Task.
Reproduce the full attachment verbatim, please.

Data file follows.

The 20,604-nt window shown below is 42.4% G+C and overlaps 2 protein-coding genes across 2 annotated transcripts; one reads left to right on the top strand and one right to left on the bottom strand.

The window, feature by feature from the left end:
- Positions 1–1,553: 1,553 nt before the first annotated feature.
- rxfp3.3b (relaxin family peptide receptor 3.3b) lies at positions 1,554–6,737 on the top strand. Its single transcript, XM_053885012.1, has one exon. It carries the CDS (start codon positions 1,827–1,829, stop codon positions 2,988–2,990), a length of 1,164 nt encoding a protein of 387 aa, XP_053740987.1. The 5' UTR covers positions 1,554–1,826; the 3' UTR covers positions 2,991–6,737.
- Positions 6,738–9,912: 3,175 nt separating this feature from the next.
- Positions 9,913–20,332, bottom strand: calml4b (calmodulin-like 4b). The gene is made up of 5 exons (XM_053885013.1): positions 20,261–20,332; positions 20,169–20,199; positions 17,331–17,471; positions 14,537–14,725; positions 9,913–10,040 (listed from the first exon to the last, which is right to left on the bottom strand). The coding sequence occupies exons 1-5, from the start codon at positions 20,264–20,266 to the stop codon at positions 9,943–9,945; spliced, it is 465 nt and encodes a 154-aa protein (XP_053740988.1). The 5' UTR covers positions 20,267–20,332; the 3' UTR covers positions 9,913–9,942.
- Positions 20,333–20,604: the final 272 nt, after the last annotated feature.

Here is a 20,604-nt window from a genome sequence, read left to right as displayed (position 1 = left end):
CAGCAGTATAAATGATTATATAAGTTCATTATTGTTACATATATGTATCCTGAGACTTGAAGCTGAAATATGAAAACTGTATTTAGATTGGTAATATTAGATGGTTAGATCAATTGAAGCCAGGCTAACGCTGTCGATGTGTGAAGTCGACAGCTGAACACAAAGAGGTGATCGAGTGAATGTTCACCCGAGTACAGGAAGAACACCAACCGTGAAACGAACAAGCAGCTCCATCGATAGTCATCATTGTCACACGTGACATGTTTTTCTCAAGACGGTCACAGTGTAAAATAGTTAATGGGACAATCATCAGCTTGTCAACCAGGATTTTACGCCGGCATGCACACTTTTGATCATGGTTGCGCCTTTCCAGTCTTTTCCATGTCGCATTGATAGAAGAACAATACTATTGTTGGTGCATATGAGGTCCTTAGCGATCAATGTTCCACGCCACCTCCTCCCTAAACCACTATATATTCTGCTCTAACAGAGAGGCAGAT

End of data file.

The 20,604-nt window shown below is 42.4% G+C and overlaps 2 protein-coding genes across 2 annotated transcripts; one reads left to right on the top strand and one right to left on the bottom strand.

The window, feature by feature from the left end:
- Positions 1–1,553: 1,553 nt before the first annotated feature.
- rxfp3.3b (relaxin family peptide receptor 3.3b) lies at positions 1,554–6,737 on the top strand. Its single transcript, XM_053885012.1, has one exon. It carries the CDS (start codon positions 1,827–1,829, stop codon positions 2,988–2,990), a length of 1,164 nt encoding a protein of 387 aa, XP_053740987.1. The 5' UTR covers positions 1,554–1,826; the 3' UTR covers positions 2,991–6,737.
- Positions 6,738–9,912: 3,175 nt separating this feature from the next.
- Positions 9,913–20,332, bottom strand: calml4b (calmodulin-like 4b). The gene is made up of 5 exons (XM_053885013.1): positions 20,261–20,332; positions 20,169–20,199; positions 17,331–17,471; positions 14,537–14,725; positions 9,913–10,040 (listed from the first exon to the last, which is right to left on the bottom strand). The coding sequence occupies exons 1-5, from the start codon at positions 20,264–20,266 to the stop codon at positions 9,943–9,945; spliced, it is 465 nt and encodes a 154-aa protein (XP_053740988.1). The 5' UTR covers positions 20,267–20,332; the 3' UTR covers positions 9,913–9,942.
- Positions 20,333–20,604: the final 272 nt, after the last annotated feature.

Here is a 20,604-nt window from a genome sequence, read left to right as displayed (position 1 = left end):
CAGCAGTATAAATGATTATATAAGTTCATTATTGTTACATATATGTATCCTGAGACTTGAAGCTGAAATATGAAAACTGTATTTAGATTGGTAATATTAGATGGTTAGATCAATTGAAGCCAGGCTAACGCTGTCGATGTGTGAAGTCGACAGCTGAACACAAAGAGGTGATCGAGTGAATGTTCACCCGAGTACAGGAAGAACACCAACCGTGAAACGAACAAGCAGCTCCATCGATAGTCATCATTGTCACACGTGACATGTTTTTCTCAAGACGGTCACAGTGTAAAATAGTTAATGGGACAATCATCAGCTTGTCAACCAGGATTTTACGCCGGCATGCACACTTTTGATCATGGTTGCGCCTTTCCAGTCTTTTCCATGTCGCATTGATAGAAGAACAATACTATTGTTGGTGCATATGAGGTCCTTAGCGATCAATGTTCCACGCCACCTCCTCCCTAAACCACTATATATTCTGCTCTAACAGAGAGGCAGAT